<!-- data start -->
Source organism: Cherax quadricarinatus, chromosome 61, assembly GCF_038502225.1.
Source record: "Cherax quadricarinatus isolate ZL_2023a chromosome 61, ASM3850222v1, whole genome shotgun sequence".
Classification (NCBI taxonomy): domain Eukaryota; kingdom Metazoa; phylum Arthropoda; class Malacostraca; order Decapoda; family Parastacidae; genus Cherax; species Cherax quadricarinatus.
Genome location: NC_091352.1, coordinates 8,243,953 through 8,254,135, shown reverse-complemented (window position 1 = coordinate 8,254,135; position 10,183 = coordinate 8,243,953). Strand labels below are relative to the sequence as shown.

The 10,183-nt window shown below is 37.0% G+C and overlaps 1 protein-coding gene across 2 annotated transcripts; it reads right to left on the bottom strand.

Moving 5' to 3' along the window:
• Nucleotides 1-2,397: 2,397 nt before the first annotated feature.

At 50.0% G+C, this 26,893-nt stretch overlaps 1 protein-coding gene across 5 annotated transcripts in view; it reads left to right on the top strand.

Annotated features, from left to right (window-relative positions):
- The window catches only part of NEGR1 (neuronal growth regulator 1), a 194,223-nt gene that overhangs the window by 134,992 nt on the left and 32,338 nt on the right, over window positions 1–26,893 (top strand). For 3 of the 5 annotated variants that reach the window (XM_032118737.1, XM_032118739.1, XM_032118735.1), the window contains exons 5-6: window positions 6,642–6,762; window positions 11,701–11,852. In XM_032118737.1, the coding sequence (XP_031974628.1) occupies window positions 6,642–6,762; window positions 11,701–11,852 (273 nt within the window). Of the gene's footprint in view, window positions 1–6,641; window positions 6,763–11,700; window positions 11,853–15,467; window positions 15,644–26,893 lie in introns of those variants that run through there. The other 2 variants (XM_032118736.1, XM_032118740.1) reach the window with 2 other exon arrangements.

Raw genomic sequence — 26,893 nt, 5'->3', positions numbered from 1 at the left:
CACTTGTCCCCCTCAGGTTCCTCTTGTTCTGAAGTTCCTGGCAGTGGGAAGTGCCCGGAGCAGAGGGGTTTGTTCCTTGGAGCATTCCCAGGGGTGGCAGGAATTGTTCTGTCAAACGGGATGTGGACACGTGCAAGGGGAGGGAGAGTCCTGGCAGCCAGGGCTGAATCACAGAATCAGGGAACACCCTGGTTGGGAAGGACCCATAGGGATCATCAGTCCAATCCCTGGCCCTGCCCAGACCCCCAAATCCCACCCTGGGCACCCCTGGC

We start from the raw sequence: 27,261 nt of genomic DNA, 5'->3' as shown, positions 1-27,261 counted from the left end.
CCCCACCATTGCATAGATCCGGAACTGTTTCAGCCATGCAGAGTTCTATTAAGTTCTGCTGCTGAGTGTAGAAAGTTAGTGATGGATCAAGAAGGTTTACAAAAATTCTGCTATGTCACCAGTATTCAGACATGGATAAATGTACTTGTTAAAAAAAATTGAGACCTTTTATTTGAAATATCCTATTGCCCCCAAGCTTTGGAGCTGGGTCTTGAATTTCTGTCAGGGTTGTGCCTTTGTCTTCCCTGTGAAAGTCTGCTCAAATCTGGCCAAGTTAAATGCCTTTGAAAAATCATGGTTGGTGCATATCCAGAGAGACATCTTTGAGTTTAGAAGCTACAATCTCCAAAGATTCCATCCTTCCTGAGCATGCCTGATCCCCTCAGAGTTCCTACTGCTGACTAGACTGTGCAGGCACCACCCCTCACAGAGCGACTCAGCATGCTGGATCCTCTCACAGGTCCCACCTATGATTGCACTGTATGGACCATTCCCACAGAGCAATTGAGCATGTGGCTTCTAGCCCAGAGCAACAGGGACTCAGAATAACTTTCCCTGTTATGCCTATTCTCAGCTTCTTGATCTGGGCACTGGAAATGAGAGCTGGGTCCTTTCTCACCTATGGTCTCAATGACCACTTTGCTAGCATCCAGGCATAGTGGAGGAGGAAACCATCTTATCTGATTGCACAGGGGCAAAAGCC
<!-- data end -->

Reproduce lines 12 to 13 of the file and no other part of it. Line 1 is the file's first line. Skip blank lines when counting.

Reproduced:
CACTTGTCCCCCTCAGGTTCCTCTTGTTCTGAAGTTCCTGGCAGTGGGAAGTGCCCGGAGCAGAGGGGTTTGTTCCTTGGAGCATTCCCAGGGGTGGCAGGAATTGTTCTGTCAAACGGGATGTGGACACGTGCAAGGGGAGGGAGAGTCCTGGCAGCCAGGGCTGAATCACAGAATCAGGGAACACCCTGGTTGGGAAGGACCCATAGGGATCATCAGTCCAATCCCTGGCCCTGCCCAGACCCCCAAATCCCACCCTGGGCACCCCTGGC

We start from the raw sequence: 27,261 nt of genomic DNA, 5'->3' as shown, positions 1-27,261 counted from the left end.